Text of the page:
If enough less people fly, less flights will be scheduled. Putting a plane in the air is expensive, and they need to recoup the cost.

Naively, emissions trading sounds like a good idea as long as they’re (a) allocated based on something like productivity (eg, kilowatt hour used by consumers), and (b) total limits are made increasingly restrictive on an annual basis. Green companies, like wind farms, would thus be allocated emissions, and become increasingly heavily subsidized by the fossil fuel companies they are competing with.
Although a brief search suggests like (almost all things), the issue is a lot more nuanced and there are arguments that these policies have enabled heavy polluters. So I don’t know (other than that more needs to be done).
Which is the danger of words. It’s so easy to string them together in a way that sounds nice and convincing (to yourself), with little connection to reality. That’s why I like code. I can just run it and see what happens.


If anyone wants to chat climate economics at juliacon, do find me during breaks! It is my main research field (and we are actually using julia for some quite influential stuff in that area).


I was by no means trying to suggest people shouldn’t attend JuliaCon because of CO2 emissions (I attend); just that they should also consider the environmental impact when making their decision. (And that it is good to spend some time reaching an informed decision with low CO2 activities, such as playing around with Julia for an afternoon).

Some further reading: My university launched an initiative to reduce CO2 emissions (link). They found that most of our total CO2 emission are from air travel, most of which is (presumably) to attend conferences.

Sorry for having stirred this thread so off-Julia topic! But still nice to see this important topic discussed.


Perhaps I should not continue an off-topic discussion. I believe that one of the ‘problems’ is that jet fuel is not taxed like other fuels. So air travel is relatively cheap. I hang my head in shame as someone who commutes every weekend between Denmark and the UK, using low cost airlines. I have seen that low cost airlines have changed they way people in Europe live. Lots of weekend city visits obviously for leisure, but I also once met a Dutch doctor who was flying over to the UK to do a shift in a Cambrideshire hospital.

We have climate experts on here. One thing I read was that train travel is not as CO2 friendly as you think. Trains are very heavy, and per passenger you still have a lot of emissions.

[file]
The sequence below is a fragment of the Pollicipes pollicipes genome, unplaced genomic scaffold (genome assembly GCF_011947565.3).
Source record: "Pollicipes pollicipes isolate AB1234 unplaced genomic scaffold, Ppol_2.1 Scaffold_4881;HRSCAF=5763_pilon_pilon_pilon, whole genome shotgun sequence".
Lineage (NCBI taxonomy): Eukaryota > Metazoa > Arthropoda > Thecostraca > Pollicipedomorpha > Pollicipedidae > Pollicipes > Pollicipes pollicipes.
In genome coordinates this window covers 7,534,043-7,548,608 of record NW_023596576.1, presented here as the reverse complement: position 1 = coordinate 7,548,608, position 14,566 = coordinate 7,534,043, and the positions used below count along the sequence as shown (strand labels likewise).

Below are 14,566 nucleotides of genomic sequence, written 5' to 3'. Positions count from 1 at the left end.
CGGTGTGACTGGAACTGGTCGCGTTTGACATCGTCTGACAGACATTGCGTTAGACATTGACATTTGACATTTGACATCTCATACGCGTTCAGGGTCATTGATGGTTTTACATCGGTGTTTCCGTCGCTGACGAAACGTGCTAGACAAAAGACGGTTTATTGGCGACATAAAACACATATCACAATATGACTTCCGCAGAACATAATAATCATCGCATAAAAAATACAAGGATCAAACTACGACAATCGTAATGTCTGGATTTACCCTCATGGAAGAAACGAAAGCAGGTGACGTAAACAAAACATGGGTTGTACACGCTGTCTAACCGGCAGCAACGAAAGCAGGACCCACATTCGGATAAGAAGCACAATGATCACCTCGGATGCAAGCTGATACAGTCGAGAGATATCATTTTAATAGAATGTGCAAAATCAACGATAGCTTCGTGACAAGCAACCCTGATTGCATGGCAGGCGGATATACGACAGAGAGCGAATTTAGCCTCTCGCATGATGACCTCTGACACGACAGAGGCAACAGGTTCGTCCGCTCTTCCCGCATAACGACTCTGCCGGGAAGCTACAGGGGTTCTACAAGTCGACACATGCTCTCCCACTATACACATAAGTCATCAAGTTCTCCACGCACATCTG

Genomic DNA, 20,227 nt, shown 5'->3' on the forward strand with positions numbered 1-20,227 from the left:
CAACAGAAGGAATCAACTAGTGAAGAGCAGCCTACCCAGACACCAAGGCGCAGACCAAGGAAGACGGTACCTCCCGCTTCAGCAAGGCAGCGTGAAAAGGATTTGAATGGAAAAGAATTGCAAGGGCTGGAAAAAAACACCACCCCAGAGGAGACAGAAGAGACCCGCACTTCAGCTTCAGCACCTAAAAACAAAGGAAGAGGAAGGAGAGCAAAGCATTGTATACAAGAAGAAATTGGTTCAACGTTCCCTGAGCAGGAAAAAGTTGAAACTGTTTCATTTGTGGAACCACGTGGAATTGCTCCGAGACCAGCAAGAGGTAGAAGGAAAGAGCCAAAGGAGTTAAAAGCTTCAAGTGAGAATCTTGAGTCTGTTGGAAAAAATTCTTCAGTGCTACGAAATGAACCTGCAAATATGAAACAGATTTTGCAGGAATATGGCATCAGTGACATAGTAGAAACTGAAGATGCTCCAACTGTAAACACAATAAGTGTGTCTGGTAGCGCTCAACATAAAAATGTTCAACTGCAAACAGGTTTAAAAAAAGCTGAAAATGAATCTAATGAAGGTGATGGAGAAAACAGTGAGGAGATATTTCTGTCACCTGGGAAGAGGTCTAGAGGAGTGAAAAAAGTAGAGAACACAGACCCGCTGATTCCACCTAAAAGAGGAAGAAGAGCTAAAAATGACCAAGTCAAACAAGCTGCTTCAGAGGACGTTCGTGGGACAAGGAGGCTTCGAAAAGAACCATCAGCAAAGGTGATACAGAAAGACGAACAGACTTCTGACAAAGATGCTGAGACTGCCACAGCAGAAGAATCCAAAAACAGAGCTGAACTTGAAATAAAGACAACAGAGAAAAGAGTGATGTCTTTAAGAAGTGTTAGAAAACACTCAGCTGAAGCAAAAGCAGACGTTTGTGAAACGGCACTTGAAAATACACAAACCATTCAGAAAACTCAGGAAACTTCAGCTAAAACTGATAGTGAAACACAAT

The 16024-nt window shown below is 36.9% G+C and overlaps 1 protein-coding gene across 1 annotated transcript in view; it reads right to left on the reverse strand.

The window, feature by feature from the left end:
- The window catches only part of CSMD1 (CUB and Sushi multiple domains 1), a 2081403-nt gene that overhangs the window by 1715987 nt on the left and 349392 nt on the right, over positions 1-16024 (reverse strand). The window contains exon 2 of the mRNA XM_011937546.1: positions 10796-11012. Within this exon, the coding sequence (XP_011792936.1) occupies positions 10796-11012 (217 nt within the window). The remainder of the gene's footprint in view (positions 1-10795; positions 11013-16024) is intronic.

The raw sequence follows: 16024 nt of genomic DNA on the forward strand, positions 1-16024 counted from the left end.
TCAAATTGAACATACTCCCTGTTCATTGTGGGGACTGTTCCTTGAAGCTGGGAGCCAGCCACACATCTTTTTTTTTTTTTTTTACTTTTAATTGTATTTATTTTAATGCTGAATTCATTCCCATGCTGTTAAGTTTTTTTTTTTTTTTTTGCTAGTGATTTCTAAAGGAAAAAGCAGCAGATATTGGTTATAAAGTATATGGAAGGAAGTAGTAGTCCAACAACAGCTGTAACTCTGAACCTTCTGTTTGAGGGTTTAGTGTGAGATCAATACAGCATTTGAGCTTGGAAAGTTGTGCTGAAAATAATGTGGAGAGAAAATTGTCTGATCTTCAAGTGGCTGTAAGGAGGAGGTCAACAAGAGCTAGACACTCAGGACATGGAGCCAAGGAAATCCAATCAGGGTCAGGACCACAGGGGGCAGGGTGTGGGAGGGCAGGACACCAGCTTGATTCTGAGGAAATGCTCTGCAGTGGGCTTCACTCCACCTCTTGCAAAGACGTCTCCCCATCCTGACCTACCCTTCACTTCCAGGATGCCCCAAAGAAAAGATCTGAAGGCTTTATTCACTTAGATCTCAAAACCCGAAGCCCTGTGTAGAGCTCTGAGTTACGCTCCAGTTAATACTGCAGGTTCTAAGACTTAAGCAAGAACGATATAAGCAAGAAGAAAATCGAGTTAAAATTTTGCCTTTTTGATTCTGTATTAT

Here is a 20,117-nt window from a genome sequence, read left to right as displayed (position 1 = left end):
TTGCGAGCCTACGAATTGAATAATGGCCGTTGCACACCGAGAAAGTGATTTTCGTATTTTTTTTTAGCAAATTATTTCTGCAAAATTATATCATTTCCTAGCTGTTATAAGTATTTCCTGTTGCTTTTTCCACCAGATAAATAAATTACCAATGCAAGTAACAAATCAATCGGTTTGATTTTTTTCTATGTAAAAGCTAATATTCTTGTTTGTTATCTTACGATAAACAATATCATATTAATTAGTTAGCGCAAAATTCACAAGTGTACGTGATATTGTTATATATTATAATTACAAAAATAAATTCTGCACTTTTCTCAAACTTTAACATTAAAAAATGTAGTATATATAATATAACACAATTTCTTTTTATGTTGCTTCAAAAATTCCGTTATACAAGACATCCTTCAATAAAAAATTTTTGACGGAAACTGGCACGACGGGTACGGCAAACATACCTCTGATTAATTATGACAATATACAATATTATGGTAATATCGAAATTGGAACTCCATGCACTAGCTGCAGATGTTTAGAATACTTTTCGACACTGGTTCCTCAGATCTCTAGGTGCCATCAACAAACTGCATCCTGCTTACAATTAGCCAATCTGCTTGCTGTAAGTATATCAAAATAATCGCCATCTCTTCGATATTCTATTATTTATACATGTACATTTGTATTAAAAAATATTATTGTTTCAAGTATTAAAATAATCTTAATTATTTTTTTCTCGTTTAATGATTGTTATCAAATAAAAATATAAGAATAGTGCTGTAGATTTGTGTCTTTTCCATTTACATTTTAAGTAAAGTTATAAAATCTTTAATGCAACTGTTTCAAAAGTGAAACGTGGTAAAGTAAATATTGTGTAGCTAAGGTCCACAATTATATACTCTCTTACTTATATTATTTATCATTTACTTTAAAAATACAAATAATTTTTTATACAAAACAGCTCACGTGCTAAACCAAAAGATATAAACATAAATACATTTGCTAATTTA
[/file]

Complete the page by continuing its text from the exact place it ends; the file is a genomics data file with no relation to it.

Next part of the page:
Can you please provide the reference?

I’m sorry, I have no reference. A Google search returns

I’m pretty sure that CO2/km per person is similar for cars, trains (if not run on green electricity) and planes (at least same order of magnitude: link). However, I question that CO2/km/person is the right metric, better is CO2/unit-time/person (or maybe also CO2/$): because what global warming depends on is how much CO2 increases per year and thus reduced to a per-person this is CO2/year/person. Put differently, the only way I can produce several tons of CO2 during a short (time) trip is by using a plane.

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Hauling this back on topic, I am sure there are plenty of people on here from London who can provide local knowledge. For instance on finding accomodation, the various areas in London and how to travel etc.

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Should we continue this discussion in a different category?

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Sorry to continue the off-topic climate discussion (mods feel free to split it off to the OT forum), but as an energy/climate researcher there’s an important point here that I think everyone should understand. Here it is:

To actually stop global warming, net annual global CO2 emissions need to be reduced to ZERO.

The reason is simple: a significant fraction (15-20%) of each kg of CO2 emitted to the atmosphere will remain there for thousands of years, so each new emission will cause additional warming that lasts a LONG time. I uploaded two slides of my lecture material to Imgur.

When you hear budgets like 1-2 tons of CO2 per person per year, that refers to levels we have to reach in the mid-term (say 2050-2070) in order to have a chance of limiting warming to +2 degrees Celsius. But then we need to continue reducing emissions to zero for the warming to stop there.


Why aren’t you giving a talk on climate economics and your use of Julia for your research?
I think that would be fascinating!
Since the talks are already decided for JuliaCon 2018, think about it for JuliaCon 2019, please!